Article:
In part one of this blog series, we covered the robots driven to disrupt your business and online operations (DoS and DDoS attackers). In this sequel, we’ll step further into the robot universe and discuss often ignored scraper robots, along with mitigation strategies for dealing with the data leakage from these attacks that threatens your enterprise.
Bad actor # 3: Scraper attacks: An opportunity for value via alignment
Scraper attacks are a more intricate puzzle than a DoS or DDoS attack. Scrapers look almost identical, but require a more coordinated mitigation plan to navigate the impact. They are a challenging adversary — and not one to treat lightly. The first step is to identify scraper attacks and understand their underlying motives.
The difference between a DDoS attack and a scraper attack is that the scraper will not repeat the same request repeatedly in rapid succession. Instead, the scraper will make a single incremental change in each request. This could be incrementing a page number in a data set, incrementing a zip code to change to a different set of geographic data, changing a product ID to get a different set of product information, etc. The goal is to get your API to return “the next set of data” as it slowly fetches and makes its own copy of your data.
DoS, DDoS, and scraper attacks are not limited to APIs. All three types of robotic attacks target online applications of all kinds. Some examples include web sites and web applications, stand alone APIs, APIs that act as backends to web sites and applications, and APIs that act as back-ends to mobile applications. Scrapers are attracted to online data regardless of the delivery vehicle. Scrapers tend to attack APIs because the bot can easily sort through the responses to find what it’s looking for.
While every scraper is motivated to acquire your data, there are several types of scraper attack patterns that require individualized responses:
The spy attack:
When a scraper targets private user data (e.g. the Peloton breach) or semi-public user activity data (e.g. the Parler attack) the motive of the scraper is to collect information about your users.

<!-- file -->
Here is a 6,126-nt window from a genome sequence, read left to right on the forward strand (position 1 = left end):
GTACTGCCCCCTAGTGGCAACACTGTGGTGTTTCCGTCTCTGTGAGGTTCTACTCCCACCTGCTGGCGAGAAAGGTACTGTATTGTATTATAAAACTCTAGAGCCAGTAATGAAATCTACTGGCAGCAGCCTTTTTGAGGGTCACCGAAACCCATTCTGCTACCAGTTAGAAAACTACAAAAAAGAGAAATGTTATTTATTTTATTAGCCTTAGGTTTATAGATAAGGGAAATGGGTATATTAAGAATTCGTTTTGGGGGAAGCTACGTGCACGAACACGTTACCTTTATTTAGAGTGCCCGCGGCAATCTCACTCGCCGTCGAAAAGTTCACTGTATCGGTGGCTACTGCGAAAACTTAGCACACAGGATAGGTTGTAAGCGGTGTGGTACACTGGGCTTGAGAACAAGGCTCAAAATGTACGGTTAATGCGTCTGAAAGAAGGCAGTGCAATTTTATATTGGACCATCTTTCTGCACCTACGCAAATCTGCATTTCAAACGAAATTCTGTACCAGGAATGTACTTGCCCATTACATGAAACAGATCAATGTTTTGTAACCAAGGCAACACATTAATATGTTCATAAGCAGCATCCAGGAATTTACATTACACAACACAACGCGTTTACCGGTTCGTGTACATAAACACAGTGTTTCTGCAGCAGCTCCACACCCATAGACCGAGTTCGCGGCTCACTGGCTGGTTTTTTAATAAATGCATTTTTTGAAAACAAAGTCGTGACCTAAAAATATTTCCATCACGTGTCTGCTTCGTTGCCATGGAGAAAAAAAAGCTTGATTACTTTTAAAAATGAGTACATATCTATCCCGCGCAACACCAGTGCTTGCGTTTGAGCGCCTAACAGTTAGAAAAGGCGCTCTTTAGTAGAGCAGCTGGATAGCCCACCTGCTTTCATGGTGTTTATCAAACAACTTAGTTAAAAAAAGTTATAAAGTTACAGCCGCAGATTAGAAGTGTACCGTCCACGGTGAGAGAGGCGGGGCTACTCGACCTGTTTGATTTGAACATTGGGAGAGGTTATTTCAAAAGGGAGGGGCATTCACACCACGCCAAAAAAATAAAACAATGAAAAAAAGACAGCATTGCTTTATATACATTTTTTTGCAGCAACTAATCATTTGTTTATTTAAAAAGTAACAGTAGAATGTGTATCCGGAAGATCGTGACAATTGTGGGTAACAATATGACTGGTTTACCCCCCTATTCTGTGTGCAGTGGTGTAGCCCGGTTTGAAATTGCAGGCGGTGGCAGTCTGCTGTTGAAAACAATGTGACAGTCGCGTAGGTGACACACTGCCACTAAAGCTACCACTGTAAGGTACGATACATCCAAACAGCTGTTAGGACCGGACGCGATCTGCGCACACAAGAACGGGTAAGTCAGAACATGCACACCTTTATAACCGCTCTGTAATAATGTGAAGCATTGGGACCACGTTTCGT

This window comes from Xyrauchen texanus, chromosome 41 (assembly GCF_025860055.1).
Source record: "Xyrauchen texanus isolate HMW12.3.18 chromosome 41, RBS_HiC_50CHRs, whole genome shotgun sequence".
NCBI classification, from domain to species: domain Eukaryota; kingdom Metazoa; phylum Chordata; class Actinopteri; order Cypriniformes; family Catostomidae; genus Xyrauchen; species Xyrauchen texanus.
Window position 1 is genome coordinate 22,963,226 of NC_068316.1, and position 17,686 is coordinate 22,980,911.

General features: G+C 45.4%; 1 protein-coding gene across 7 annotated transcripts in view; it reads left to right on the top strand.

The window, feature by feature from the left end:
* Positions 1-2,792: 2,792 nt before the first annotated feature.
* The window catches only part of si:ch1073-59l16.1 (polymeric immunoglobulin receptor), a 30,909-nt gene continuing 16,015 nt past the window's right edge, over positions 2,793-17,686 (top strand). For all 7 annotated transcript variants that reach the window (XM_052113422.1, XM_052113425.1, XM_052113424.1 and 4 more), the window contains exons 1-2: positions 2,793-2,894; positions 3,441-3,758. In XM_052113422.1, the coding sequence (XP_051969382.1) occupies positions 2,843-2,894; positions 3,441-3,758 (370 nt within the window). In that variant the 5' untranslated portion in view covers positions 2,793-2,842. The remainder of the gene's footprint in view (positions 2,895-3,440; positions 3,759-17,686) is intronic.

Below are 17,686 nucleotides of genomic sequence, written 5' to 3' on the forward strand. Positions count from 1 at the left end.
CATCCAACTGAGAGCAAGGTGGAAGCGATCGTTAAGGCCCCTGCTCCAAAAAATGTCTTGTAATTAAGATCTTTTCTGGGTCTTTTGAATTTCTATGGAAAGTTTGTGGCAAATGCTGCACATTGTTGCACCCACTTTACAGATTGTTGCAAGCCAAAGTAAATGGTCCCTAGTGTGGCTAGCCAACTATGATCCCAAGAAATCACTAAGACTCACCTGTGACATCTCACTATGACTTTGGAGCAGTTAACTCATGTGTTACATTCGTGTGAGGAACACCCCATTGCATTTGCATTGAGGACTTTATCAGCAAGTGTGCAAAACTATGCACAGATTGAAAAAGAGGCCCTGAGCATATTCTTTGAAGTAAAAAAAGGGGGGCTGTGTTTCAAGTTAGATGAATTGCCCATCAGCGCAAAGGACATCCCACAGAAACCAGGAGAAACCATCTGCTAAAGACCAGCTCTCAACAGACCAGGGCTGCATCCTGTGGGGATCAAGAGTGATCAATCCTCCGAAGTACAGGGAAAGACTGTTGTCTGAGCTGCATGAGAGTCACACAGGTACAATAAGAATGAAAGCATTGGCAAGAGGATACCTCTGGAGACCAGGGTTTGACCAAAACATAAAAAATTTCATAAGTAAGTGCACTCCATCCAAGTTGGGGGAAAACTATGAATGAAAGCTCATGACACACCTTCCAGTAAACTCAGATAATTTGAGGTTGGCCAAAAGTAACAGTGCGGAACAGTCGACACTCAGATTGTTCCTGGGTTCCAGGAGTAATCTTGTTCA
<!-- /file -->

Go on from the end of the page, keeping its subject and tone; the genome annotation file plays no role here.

If an API serves private data about a specific user, their buying history, or even their posts on your site, that is considered private data in the context of an API. While posts within a site are visible to other users, creating a copy of these same posts is a different story. This is considered private by the API standards because accessing the dataset should require user authentication prior to requesting that data. This segmentation is critical because the public set of data is core to your competitive context (i.e. the reason people engage with you online) and the other is private information that renders you liable if it is mishandled.
While you can’t stop these types of scrapers from mounting attacks, you can stop them from succeeding. Instituting a layered defense that includes modern API management practices along with a set of fail safes ensure all API requests for private data are only served to fully authenticated and authorized users. Ensure your development team implements an authorization verification mechanism at each layer of software to account for the circumstances where security measures for certain layers may have been compromised, skipped altogether, or failed without rejecting the request.
To drive this point home, share the Parler breach with your teams and show them how the first layer of authentication failed and the rest of the application infrastructure kept serving requested data about each user.
The “friend of a friend” scrape:
Not every scraper that targets private user data obtains the data by evading authentication. Some scrapers get access to data through social mechanisms. Just like how some Netflix customers share their passwords with close friends and family — your customers and partners often share their credentials with vendors and partners to use a functionality that your API or web experience lacks. Once a third-party partner has the credentials and a vision for what they can offer, they market this offering to other customers of yours and begin the process of disruption and disintermediation with your established customer base.
There are three ways to handle this type of scraper:
- Up your API product game and start to launch API products that meet your customer needs.
- Offer “brokered authentication” models to allow customers to grant usage permissions without sharing credentials (e.g. like how streaming services do with media devices, or like akoya does with banking sites).
- Try the courts, but your likelihood of success is highly dubious (just ask CDK and other Dealership Management System vendors in the U.S. automotive ecosystem space).
The parasitic attack:
When serving public data via API, many organizations (often unknowingly) use open APIs with anonymous access in a BFF pattern. These types of APIs are easy targets to a parasitic scraper because they do not require any form of authentication to call the API.